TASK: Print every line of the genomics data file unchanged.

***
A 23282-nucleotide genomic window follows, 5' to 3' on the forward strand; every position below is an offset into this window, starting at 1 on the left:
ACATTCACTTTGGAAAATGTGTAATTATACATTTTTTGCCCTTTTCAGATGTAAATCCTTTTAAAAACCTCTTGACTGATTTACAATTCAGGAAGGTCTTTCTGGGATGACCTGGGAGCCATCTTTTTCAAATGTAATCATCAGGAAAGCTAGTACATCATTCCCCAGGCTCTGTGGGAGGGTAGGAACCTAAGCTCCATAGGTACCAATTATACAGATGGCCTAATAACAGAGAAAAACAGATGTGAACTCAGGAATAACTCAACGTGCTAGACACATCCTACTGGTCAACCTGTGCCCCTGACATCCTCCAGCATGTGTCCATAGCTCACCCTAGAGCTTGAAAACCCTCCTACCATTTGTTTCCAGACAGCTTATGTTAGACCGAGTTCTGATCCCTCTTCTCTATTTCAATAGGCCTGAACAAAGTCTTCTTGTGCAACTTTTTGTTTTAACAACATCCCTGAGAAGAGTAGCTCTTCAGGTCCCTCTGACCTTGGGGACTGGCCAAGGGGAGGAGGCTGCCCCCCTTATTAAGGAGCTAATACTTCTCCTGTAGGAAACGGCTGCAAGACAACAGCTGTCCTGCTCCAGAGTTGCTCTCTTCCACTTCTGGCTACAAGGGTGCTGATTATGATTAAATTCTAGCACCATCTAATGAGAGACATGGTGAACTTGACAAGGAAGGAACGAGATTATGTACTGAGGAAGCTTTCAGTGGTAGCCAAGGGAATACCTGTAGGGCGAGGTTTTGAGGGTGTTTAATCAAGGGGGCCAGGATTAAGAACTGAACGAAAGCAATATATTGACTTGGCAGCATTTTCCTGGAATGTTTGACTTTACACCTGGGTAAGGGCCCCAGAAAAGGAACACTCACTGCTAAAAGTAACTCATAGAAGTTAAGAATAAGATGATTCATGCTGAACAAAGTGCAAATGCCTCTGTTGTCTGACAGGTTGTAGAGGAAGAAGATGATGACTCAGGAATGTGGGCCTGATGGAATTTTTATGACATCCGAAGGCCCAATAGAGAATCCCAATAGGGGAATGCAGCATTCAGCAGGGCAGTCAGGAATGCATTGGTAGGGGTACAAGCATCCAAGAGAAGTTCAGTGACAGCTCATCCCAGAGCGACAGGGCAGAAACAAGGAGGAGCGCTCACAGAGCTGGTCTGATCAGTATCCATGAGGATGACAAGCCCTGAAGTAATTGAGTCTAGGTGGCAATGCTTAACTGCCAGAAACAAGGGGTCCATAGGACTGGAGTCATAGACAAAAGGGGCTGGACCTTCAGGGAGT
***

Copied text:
A 23282-nucleotide genomic window follows, 5' to 3' on the forward strand; every position below is an offset into this window, starting at 1 on the left:
ACATTCACTTTGGAAAATGTGTAATTATACATTTTTTGCCCTTTTCAGATGTAAATCCTTTTAAAAACCTCTTGACTGATTTACAATTCAGGAAGGTCTTTCTGGGATGACCTGGGAGCCATCTTTTTCAAATGTAATCATCAGGAAAGCTAGTACATCATTCCCCAGGCTCTGTGGGAGGGTAGGAACCTAAGCTCCATAGGTACCAATTATACAGATGGCCTAATAACAGAGAAAAACAGATGTGAACTCAGGAATAACTCAACGTGCTAGACACATCCTACTGGTCAACCTGTGCCCCTGACATCCTCCAGCATGTGTCCATAGCTCACCCTAGAGCTTGAAAACCCTCCTACCATTTGTTTCCAGACAGCTTATGTTAGACCGAGTTCTGATCCCTCTTCTCTATTTCAATAGGCCTGAACAAAGTCTTCTTGTGCAACTTTTTGTTTTAACAACATCCCTGAGAAGAGTAGCTCTTCAGGTCCCTCTGACCTTGGGGACTGGCCAAGGGGAGGAGGCTGCCCCCCTTATTAAGGAGCTAATACTTCTCCTGTAGGAAACGGCTGCAAGACAACAGCTGTCCTGCTCCAGAGTTGCTCTCTTCCACTTCTGGCTACAAGGGTGCTGATTATGATTAAATTCTAGCACCATCTAATGAGAGACATGGTGAACTTGACAAGGAAGGAACGAGATTATGTACTGAGGAAGCTTTCAGTGGTAGCCAAGGGAATACCTGTAGGGCGAGGTTTTGAGGGTGTTTAATCAAGGGGGCCAGGATTAAGAACTGAACGAAAGCAATATATTGACTTGGCAGCATTTTCCTGGAATGTTTGACTTTACACCTGGGTAAGGGCCCCAGAAAAGGAACACTCACTGCTAAAAGTAACTCATAGAAGTTAAGAATAAGATGATTCATGCTGAACAAAGTGCAAATGCCTCTGTTGTCTGACAGGTTGTAGAGGAAGAAGATGATGACTCAGGAATGTGGGCCTGATGGAATTTTTATGACATCCGAAGGCCCAATAGAGAATCCCAATAGGGGAATGCAGCATTCAGCAGGGCAGTCAGGAATGCATTGGTAGGGGTACAAGCATCCAAGAGAAGTTCAGTGACAGCTCATCCCAGAGCGACAGGGCAGAAACAAGGAGGAGCGCTCACAGAGCTGGTCTGATCAGTATCCATGAGGATGACAAGCCCTGAAGTAATTGAGTCTAGGTGGCAATGCTTAACTGCCAGAAACAAGGGGTCCATAGGACTGGAGTCATAGACAAAAGGGGCTGGACCTTCAGGGAGT